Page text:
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Adrenal glands, which are also called suprarenal glands, are small, triangular glands located on top of both kidneys. An adrenal gland is made of two parts: the outer region, called the adrenal cortex, and the inner region, called the adrenal medulla. The adrenal glands work interactively with the hypothalamus and pituitary gland, as well as secrete hormones that affect metabolism, blood chemicals, and certain body characteristics. Adrenal glands also secrete hormones that help a person cope with both physical and emotional stress.
Hormones secreted by the adrenal glands include:
Hormones secreted by the adrenal glands also include:
Certain adrenal gland disorders are characterized by an inability of the adrenal glands to produce cortisol (also known as hydrocortisone hormone) and aldosterone, often due to certain missing enzymes (proteins that speed up or cause chemical reactions). The result is enlarged adrenal glands due to overstimulation from the hypothalamus which detects the low levels of hormones. The hypothalamus, in turn, stimulates the pituitary gland to stimulate the adrenal glands. Overstimulation of the adrenal glands can lead to overproduction of androgens, which can lead to masculinization.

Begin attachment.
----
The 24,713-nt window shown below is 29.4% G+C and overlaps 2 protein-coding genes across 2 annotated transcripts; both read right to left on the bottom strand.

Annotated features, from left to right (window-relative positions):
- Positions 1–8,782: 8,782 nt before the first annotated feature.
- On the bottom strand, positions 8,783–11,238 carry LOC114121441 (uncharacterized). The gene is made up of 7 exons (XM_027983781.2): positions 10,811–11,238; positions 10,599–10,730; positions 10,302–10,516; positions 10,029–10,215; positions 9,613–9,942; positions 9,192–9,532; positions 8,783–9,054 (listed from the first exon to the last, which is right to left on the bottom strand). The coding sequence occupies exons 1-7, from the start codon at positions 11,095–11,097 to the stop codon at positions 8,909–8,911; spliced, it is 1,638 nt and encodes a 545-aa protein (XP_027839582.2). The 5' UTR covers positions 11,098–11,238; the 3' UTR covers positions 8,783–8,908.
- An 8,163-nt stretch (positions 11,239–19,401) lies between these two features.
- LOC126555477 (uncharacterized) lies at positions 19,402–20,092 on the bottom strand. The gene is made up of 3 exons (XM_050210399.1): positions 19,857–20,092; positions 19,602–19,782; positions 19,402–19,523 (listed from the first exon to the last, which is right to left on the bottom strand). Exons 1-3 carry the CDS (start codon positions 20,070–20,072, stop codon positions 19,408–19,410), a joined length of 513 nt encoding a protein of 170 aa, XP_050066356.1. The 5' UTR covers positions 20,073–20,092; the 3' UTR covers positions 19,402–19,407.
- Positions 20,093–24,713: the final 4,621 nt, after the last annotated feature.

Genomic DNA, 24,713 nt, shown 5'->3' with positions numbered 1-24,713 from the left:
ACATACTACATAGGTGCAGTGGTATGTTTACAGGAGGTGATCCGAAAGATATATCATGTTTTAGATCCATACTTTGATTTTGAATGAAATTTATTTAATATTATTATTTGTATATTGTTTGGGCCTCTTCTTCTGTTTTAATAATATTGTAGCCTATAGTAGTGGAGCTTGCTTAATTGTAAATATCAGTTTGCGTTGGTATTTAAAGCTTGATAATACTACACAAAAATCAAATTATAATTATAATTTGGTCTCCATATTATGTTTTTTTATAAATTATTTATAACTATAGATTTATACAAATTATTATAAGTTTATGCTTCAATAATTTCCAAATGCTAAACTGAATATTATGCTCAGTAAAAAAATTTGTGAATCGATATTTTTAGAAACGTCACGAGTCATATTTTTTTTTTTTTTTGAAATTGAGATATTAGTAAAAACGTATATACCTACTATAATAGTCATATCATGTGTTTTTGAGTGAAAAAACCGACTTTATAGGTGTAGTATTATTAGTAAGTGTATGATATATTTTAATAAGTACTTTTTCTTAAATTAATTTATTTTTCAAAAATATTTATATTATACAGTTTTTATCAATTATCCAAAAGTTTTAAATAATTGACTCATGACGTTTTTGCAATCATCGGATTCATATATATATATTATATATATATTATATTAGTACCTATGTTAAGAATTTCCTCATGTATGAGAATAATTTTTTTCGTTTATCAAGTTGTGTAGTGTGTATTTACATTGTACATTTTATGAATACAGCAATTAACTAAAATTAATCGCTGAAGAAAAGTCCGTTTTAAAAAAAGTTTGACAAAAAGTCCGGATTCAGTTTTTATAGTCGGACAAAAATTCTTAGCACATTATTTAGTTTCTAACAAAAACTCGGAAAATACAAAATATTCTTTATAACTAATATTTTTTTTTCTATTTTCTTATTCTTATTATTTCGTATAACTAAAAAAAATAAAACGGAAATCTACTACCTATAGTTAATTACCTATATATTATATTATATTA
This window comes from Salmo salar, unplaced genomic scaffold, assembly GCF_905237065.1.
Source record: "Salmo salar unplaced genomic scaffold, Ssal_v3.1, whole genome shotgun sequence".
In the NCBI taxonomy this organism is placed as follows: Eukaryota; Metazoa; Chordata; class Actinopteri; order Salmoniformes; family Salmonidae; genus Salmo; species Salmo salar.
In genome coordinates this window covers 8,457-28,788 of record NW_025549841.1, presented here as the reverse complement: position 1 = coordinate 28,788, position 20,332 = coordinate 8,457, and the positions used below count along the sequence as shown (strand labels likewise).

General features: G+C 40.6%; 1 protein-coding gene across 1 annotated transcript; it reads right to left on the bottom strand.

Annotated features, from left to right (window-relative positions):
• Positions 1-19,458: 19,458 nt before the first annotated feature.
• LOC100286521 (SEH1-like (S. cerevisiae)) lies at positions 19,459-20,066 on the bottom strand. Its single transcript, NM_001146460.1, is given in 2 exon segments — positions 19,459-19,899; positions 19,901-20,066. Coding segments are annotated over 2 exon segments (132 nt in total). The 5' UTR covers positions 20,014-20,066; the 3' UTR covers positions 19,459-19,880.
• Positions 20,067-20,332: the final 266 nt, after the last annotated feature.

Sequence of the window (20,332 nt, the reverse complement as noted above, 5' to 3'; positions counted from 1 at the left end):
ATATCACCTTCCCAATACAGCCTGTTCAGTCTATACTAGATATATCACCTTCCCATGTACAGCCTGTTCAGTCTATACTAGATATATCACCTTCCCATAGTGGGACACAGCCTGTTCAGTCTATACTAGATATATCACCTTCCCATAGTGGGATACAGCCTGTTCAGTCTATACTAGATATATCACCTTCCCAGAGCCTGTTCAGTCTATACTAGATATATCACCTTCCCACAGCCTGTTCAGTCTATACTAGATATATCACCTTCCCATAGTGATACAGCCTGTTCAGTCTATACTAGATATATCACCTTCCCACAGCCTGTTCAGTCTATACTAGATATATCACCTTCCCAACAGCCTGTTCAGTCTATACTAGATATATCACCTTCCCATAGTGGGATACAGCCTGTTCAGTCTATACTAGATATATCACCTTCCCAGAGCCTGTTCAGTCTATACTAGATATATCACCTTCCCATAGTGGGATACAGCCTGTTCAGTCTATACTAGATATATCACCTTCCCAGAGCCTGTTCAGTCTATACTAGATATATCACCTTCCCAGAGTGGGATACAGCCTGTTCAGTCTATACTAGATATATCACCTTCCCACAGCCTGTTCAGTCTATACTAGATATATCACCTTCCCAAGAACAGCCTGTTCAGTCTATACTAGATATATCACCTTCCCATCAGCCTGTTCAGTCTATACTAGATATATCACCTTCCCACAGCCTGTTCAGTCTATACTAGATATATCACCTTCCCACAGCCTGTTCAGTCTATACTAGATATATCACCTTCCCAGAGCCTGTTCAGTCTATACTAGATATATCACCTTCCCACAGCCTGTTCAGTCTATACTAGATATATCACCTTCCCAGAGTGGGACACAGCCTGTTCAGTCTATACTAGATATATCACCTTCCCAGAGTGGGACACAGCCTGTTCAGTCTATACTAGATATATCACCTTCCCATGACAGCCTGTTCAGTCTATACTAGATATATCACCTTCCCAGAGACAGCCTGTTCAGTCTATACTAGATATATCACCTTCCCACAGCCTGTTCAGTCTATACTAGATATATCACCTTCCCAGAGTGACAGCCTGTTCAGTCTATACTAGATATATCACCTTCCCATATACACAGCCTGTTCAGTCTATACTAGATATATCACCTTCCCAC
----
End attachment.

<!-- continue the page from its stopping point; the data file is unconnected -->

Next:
Disorders of the adrenal glands require clinical care by a physician or other healthcare professional. Listed in the directory below are some of these disorders, for which we have provided a brief overview.
If you cannot find the information in which you are interested, please visit the Diabetes & Other Endocrine and Metabolic Disorders Online Resources page in this Web site for an Internet/World Wide Web address that may contain additional information on that topic.
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